Discharged and deported

Death is the only guarantee of these troops returning home. A casket draped with stars and stripes will contain their body as it is lowered 6 feet deep into the same land that they swore their life to protect. Only those with an honorable discharge will have the opportunity to be buried with military honors in a national cemetery. An American flag will be given to their families honoring their service and sacrifice to the very nation that deported them.

An estimated 35,000 non-citizens currently serve active duty in the U.S. military, and 8,000 more join every year according to the Pentagon, with an understanding that they will be naturalized during or following their service. Green Card veterans who leave the military early or are convicted of a crime may face deportation.

Deported U.S. Navy veteran Steven B. Pierre, 51, poses for a portrait in a hotel room in Port-au-Prince, Haiti, Friday, June 29, 2018.   Pierre served in the U.S. Navy from 1990 to 1991 and received a medical discharge after falling down a submarine ladder stationed at a Naval dry dock in Connecticut. He tore up ligaments and tendons on his left knee and is currently service connected. He receives pain killers for his knee injury, and because of it, he also suffers from secondary injuries to his right knee and lower back.   "I never thought that I was an immigrant," said Pierre. "I always thought that I was an American because I was raised the American way."   He has four children in the United States that grew up without him physically there for the majority of their lives. (Photo by Joel Angel Juárez/GroundTruth)
Deported U.S. Navy veteran Steven B. Pierre, 51, poses for a portrait in a hotel room in Port-au-Prince, Haiti, Friday, June 29, 2018. (Photo by Joel Angel Juárez/GroundTruth)

In 1996, President Bill Clinton enacted the Illegal Immigration Reform and Immigrant Responsibility Act shifting immigration policies and expanding the types of criminal convictions considered to be aggravated felonies eligible for deportation. The law no longer considered military service in deportation cases.

Within a decade of the immigration act, the United States deported 897,000 non-citizens following the completion of their criminal sentences according to a report by Human Rights Watch in 2009. Among these deportations include more than 3,000 United States military veterans deported to at least 34 countries—some of whom have served in Iraq, Afghanistan and Vietnam—according to the Texas Civil Rights Project.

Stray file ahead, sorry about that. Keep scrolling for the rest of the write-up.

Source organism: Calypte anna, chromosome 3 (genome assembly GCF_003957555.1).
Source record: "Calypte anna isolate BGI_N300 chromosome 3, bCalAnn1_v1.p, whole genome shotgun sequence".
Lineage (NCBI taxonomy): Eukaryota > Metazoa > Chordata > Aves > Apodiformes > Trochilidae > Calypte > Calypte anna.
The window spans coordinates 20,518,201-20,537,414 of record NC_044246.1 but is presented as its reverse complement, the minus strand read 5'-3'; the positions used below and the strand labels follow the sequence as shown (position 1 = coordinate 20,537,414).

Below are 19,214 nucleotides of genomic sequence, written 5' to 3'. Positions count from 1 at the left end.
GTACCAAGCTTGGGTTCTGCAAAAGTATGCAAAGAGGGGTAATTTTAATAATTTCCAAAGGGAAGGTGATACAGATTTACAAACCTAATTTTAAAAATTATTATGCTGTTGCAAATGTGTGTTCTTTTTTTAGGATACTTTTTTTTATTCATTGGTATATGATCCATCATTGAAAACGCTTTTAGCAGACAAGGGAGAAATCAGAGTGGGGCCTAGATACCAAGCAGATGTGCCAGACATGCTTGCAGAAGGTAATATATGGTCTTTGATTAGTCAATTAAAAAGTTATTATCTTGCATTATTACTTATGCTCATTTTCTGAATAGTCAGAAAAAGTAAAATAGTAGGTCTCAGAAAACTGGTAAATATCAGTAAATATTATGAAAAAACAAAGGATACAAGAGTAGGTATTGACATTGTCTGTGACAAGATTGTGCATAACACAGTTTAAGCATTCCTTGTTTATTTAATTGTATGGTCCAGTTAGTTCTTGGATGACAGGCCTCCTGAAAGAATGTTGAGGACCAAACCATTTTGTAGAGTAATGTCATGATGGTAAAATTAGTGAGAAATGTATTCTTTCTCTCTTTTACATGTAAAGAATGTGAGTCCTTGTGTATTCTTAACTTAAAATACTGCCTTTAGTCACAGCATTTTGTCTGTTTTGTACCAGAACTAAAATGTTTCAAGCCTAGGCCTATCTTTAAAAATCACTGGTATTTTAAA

Upon their deportation, these veterans have lost access to their Social Security and some Department of Veterans Affairs (VA) benefits. Although they are still able to apply for and receive VA disability and pension checks, they lose access to VA clinics and hospitals due to their inability to enter the United States.

Deported veterans have reported experiencing issues ranging from inadequate healthcare, housing, employment, food security, substance abuse, negative stigmas and being “othered” for being a deportee in their birth-country. Some deported veterans have also reported having to conceal their military background from fear of discrimination, losing employment, as well as being extorted and targeted by organized crime and government authorities.

Legal pathways for deported U.S. military veterans seeking to return to the United States varies. Only those that received an honorable discharge are entitled to a burial with military honors in a U.S. national cemetery. However, all deported veterans have the options of seeking a pardon for their deportable crimes, and if the pardons are granted, it may allow them to reopen and accelerate their case to immigration officials. Deported veterans may also qualify to reapply for a green card if their felony convictions are cleared or reduced to misdemeanors.

Not all deported U.S. military veterans wish to return home. Some have established new lives and family abroad, while others want nothing to do with the United States after being deported from the only country they knew as home. However, most share the desire to receive their VA benefits and healthcare that they were entitled to before their time in immigration detention.

Deported U.S. Army and Vietnam War veteran Jose Bustillos, 73, prays inside the Catedral de Nuestra Señora de Guadalupe in Ciudad Juárez, Chihuahua, México, Friday, July 27, 2018. (Photo by Joel Angel Juárez/GroundTruth)

This ongoing project seeks to explore the issues facing deported U.S. military veterans and their families. The project is currently expanding to include military green-card holders that are applying to become a citizen and those that are currently living in the United States and are facing the uncertainty of deportation.